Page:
ITHIN A TINY room iin a north London basement, Ilya Levantis opens a tupperware containing what looks like a leftover takeaway. “Fashion designers these days get interested in this stuff,” he says, proudly showing off a rubbery pancake in a brown liquid.
The “stuff” is kombucha, which is used to make fermented tea. It’s produced by a colony of microbes, the most important being Gluconacetobacter, which secretes strands of cellulose. Unlike material made by plants, a kombucha pancake is almost pure cellulose. When thin, it can be dried for paper, and used in wound dressings and high- end speaker cones. When thick, it’s tough enough for clothing. “Some people call it vegan leather,” says Levantis, the London Hackspace – a building located, aptly enough, in Hackney. Some of the lab’s equipment was built using tools from the nearby electronics, woodwork and metalwork workshops, while other kit was donated by universities. Biohackspace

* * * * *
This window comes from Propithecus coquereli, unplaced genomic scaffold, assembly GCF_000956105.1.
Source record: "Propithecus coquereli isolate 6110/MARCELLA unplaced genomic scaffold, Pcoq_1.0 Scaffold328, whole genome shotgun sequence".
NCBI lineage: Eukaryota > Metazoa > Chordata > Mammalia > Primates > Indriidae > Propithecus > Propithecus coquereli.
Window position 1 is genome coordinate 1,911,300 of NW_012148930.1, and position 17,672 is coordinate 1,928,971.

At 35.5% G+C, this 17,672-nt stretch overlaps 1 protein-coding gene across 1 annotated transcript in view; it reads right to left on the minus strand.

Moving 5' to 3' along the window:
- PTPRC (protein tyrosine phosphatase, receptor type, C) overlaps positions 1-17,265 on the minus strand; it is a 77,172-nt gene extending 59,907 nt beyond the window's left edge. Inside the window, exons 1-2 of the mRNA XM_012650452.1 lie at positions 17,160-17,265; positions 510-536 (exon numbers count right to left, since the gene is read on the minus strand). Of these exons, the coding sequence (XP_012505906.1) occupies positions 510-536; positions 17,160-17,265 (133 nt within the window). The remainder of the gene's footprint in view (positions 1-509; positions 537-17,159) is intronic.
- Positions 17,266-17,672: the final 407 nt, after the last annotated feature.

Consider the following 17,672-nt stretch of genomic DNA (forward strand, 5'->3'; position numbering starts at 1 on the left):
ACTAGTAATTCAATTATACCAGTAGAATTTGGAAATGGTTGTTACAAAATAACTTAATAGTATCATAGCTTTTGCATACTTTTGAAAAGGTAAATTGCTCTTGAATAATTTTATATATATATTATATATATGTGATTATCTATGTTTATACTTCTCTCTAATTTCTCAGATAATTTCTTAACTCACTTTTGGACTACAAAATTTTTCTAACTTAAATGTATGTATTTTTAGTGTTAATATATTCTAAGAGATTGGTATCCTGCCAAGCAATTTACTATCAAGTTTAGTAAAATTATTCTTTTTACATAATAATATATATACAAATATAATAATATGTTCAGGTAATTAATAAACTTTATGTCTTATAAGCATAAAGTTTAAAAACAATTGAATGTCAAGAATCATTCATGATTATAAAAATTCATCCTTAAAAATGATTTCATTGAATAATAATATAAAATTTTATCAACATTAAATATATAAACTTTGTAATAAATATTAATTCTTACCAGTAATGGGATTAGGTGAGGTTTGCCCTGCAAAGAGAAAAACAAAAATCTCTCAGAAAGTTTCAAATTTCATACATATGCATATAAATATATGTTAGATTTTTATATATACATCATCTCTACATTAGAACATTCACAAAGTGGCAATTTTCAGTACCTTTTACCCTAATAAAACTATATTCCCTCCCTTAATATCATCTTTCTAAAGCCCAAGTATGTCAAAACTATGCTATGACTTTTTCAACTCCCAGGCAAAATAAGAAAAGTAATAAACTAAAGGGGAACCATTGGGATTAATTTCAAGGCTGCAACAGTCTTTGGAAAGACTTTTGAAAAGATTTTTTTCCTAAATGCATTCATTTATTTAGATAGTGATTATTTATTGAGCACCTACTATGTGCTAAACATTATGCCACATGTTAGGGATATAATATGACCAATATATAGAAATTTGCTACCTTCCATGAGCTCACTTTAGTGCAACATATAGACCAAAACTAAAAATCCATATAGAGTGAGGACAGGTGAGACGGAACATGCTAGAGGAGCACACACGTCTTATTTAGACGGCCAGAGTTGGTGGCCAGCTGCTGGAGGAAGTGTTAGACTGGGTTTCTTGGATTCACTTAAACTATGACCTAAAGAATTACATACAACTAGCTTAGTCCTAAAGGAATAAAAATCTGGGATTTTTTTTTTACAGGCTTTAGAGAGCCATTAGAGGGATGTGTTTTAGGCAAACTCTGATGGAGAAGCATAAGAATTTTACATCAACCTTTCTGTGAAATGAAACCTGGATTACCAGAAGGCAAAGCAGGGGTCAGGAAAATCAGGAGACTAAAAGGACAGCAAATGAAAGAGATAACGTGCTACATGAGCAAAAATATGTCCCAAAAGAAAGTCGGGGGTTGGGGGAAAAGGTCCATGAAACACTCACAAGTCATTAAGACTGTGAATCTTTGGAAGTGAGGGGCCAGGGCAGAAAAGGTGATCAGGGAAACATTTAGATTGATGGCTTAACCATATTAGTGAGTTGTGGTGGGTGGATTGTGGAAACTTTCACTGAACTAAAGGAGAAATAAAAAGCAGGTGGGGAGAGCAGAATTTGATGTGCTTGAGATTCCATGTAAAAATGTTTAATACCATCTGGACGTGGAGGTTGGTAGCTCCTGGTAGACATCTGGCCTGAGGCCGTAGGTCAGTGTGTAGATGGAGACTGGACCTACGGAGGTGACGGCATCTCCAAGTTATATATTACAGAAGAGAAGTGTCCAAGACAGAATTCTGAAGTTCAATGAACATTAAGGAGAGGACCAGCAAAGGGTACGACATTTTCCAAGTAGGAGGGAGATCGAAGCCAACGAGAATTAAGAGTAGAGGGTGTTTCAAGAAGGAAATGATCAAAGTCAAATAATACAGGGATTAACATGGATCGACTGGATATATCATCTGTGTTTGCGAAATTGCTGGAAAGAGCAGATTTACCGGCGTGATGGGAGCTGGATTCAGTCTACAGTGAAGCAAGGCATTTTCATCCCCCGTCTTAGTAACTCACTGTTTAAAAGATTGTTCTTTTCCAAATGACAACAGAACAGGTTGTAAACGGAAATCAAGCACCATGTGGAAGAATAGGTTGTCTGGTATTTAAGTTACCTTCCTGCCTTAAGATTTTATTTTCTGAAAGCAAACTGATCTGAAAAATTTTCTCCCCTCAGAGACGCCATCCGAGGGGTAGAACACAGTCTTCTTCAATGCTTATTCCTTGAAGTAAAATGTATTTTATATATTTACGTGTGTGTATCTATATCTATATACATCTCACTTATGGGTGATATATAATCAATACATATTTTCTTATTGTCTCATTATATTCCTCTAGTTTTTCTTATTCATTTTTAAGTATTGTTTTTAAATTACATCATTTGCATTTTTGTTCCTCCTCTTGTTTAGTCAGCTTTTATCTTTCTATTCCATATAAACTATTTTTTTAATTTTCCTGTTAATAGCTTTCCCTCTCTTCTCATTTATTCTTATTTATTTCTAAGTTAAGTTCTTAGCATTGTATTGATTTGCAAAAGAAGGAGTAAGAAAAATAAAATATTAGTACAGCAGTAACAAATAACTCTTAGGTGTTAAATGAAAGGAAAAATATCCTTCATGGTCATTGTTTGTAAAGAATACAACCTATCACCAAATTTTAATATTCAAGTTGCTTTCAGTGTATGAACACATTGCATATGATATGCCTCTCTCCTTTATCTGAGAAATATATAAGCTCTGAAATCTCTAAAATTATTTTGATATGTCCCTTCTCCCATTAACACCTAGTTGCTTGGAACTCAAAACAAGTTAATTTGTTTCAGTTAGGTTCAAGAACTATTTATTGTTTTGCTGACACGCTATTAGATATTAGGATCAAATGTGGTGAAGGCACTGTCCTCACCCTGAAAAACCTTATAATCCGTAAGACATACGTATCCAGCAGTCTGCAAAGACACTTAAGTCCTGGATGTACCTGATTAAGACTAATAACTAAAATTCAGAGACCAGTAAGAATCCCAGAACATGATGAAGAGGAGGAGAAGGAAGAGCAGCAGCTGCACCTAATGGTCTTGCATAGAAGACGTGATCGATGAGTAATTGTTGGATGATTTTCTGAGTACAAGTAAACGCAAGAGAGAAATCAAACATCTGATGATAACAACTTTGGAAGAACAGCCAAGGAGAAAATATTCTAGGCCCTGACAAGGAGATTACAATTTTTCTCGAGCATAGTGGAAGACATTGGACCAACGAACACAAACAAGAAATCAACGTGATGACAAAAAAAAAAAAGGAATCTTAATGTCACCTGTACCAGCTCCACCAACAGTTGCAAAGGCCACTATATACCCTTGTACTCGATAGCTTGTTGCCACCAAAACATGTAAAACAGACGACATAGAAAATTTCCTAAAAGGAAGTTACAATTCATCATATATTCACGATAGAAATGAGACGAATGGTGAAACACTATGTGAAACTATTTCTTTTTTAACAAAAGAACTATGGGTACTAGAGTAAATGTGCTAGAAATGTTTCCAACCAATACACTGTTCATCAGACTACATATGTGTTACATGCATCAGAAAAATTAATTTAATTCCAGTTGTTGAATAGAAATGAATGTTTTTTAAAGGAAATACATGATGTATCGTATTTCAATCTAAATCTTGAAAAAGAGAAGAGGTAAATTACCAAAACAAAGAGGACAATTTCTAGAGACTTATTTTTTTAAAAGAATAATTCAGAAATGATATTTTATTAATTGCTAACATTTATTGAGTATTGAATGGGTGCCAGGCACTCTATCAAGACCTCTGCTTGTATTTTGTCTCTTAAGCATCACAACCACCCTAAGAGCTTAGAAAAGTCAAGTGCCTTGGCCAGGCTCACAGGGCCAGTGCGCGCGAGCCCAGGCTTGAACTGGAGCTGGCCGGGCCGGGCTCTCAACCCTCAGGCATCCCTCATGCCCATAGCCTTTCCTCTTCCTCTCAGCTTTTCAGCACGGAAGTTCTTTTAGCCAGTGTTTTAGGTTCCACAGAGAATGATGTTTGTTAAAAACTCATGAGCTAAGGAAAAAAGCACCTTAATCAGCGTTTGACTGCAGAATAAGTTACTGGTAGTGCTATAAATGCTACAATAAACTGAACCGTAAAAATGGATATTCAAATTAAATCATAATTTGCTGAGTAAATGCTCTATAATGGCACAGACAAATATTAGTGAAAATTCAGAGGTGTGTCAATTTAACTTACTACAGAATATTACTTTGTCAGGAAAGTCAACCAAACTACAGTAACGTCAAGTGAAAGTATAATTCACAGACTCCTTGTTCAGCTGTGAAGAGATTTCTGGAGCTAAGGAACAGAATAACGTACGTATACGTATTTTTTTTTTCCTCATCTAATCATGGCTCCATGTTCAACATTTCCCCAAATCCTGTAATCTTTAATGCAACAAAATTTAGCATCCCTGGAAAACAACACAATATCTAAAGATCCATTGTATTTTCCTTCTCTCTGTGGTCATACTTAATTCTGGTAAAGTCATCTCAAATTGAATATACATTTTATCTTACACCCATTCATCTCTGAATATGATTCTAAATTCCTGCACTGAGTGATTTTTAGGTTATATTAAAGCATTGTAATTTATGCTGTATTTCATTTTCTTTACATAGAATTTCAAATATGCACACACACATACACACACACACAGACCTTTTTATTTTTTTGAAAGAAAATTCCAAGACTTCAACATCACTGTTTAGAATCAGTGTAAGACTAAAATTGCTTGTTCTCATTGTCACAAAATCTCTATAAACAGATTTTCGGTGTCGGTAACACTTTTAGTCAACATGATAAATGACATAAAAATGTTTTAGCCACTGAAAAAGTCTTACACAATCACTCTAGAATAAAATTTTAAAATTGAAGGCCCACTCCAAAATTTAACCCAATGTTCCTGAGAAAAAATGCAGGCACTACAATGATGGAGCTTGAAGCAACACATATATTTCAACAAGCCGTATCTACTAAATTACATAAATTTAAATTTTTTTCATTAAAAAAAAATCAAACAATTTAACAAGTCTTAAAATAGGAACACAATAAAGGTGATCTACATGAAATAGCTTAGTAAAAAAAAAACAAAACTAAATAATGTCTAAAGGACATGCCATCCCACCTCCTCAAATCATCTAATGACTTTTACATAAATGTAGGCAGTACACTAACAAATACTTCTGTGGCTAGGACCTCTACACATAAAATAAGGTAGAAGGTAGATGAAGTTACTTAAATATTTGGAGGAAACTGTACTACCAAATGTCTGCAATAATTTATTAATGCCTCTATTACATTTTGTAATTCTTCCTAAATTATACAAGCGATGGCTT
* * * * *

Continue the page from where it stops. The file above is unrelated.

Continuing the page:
many of us think ‘hacker’ a who breaks things echnically, that’s a ‘cracker’), the word m ore properly applies to people who make or r repurpose things, especially those who tin nker with technology. ‘ Biohackers’ play wi ith biotechnology and form part of the Do o- It- Yourself biology movement.
DIY bio groups are run by volunteers, and members usually pay a monthly fee to cover the costs of facilities and supplies for a shared lab, which provides affordable access to anyone curious about biology. In 2010, there were only a handful of biohacking labs; according to diybio. org,